the House of Orange to support his cause in England.
though this Island be
A part of Portugal, we have our laws
And Empire to our selves; she that rules here
Hath not the name of Queen, we subjects are
Our Sovereigns companions, and her virtue
Makes us taste so much repose, that she
Hath put the Sheephook into the hands of
A hundred Hero’s who wearied with the Lawrels
And the noise of war (Lower A3v-A4r, 6-7).
- What a closer reading of the theatrical productions fostered and hosted
by both Elizabeth and Mary in the 1650s in The Hague confirms then is the
sense of multiple audiences for the cultural demonstrations, displays, and
output of exile communities. These activities, literary and political, operate
both as acts and enactments of consolation and nostalgia, and they speak not
only to the present moment and the exiled community in the audience, but also
to their hosts; and they are both articulate and reassuring about the necessary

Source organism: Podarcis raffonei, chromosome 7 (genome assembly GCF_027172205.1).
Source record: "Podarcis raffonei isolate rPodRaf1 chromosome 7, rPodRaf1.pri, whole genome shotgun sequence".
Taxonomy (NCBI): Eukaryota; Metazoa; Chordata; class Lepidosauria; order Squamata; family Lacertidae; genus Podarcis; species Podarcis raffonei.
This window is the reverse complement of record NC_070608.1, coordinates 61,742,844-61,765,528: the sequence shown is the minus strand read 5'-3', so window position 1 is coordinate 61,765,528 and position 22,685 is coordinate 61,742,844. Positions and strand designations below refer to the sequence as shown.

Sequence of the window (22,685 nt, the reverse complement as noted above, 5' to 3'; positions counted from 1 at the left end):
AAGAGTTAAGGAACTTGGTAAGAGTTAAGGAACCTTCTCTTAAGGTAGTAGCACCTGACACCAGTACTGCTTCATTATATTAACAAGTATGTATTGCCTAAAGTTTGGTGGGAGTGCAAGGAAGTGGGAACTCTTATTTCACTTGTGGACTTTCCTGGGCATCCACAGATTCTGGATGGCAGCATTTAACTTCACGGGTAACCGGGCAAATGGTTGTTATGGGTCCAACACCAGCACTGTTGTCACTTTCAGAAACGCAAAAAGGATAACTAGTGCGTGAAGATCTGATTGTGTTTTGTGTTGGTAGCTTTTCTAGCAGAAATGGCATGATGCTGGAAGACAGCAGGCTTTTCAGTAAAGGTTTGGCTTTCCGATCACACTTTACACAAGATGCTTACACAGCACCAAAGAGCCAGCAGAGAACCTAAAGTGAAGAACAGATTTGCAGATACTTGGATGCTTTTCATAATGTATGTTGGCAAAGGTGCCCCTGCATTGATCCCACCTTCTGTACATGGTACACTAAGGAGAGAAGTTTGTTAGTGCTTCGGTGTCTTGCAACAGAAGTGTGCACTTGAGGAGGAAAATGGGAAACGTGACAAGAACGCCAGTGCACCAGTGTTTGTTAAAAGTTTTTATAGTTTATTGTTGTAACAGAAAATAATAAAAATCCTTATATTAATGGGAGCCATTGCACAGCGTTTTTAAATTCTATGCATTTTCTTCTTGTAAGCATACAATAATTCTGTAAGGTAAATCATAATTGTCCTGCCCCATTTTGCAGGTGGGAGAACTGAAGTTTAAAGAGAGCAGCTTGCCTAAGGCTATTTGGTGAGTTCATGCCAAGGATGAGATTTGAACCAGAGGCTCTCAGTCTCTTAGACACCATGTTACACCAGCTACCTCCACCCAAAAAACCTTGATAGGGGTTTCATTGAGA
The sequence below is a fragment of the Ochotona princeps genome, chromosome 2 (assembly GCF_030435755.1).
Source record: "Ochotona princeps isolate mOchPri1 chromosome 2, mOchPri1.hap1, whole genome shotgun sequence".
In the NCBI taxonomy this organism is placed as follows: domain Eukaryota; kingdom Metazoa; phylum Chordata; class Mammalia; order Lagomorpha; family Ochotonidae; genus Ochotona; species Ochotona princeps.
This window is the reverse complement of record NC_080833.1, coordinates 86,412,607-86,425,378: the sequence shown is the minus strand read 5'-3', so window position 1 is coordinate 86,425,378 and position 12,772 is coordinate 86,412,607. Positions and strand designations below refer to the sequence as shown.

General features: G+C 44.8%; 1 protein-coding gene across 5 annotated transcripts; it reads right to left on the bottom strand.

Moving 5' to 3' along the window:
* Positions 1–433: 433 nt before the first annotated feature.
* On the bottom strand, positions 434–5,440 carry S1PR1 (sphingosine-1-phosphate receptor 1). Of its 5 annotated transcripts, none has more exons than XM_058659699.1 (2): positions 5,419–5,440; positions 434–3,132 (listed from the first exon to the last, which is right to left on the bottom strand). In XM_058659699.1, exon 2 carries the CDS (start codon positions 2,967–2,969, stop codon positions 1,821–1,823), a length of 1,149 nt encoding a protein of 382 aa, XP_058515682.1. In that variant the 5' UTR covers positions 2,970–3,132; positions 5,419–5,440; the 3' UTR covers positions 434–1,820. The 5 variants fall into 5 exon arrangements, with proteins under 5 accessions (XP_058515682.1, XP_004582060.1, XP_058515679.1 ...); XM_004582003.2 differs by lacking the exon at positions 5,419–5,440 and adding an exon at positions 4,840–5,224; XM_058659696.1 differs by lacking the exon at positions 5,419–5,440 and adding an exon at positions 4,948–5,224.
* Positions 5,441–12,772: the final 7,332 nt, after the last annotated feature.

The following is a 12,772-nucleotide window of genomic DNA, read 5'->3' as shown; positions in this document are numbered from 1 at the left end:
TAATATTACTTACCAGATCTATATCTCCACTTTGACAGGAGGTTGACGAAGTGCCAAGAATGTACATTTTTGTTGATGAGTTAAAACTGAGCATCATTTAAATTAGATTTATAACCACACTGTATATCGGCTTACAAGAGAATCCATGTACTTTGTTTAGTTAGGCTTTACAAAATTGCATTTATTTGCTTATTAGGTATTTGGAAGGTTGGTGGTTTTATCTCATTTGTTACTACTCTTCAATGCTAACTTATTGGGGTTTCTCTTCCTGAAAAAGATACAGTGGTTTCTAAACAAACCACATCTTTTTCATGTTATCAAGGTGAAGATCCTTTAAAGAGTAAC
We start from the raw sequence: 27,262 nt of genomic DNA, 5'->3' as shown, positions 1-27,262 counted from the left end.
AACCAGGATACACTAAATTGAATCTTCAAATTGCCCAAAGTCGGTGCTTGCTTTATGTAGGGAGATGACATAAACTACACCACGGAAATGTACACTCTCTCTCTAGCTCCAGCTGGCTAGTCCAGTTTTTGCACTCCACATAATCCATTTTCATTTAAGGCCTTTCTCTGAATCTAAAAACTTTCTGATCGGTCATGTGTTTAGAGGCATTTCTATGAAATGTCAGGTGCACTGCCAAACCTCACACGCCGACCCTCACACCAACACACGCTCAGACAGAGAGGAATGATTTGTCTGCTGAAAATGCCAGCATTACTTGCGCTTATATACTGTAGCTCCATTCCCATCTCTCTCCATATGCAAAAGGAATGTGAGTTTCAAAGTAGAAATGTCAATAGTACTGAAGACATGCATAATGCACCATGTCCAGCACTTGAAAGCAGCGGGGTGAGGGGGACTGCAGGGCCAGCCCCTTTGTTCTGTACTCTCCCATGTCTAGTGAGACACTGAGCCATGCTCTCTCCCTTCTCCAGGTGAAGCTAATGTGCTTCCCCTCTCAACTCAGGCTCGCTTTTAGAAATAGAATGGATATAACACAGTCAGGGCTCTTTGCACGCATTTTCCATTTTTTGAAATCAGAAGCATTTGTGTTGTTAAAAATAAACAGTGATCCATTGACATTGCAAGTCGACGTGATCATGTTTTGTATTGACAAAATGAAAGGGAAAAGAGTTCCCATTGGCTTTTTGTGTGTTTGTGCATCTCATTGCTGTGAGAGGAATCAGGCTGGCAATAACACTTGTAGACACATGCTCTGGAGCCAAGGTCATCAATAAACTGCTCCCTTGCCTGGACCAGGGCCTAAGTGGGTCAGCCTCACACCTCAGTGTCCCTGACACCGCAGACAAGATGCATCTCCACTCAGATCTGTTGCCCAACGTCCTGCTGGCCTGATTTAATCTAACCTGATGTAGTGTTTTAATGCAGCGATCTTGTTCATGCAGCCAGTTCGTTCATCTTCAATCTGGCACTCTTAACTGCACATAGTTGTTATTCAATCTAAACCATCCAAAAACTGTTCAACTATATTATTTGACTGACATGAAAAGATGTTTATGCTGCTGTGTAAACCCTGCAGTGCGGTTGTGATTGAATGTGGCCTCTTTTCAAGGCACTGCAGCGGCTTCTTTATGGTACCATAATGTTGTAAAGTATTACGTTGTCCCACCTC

limits and parameters to their claim to ‘rule’ in these territories.
- It is perhaps because of these subtle negotiations of the situation
in which the courts of Elizabeth and Mary found themselves at this time that
the theatrical events associated with their residences and entourages become
the site of obvious tensions and concerns, both internal and external to the
community, including members of local Protestant churches (Israel 694). When
on 13 December 1655, Elizabeth wrote to Prince Charles about Mary’s participation
in masquing and dancing, she added: ‘Our Dutch ministers sayde nothing against
it in the pulpet; but a little French preacher Carre, saide in his sermon,
we had committed as great a sinne as that of Sodome and Gomora, which sett
all the church a laughing’ (Thurloe i: 672). Another way
in which The Hague differed from Paris was its Protestant identity and Elizabeth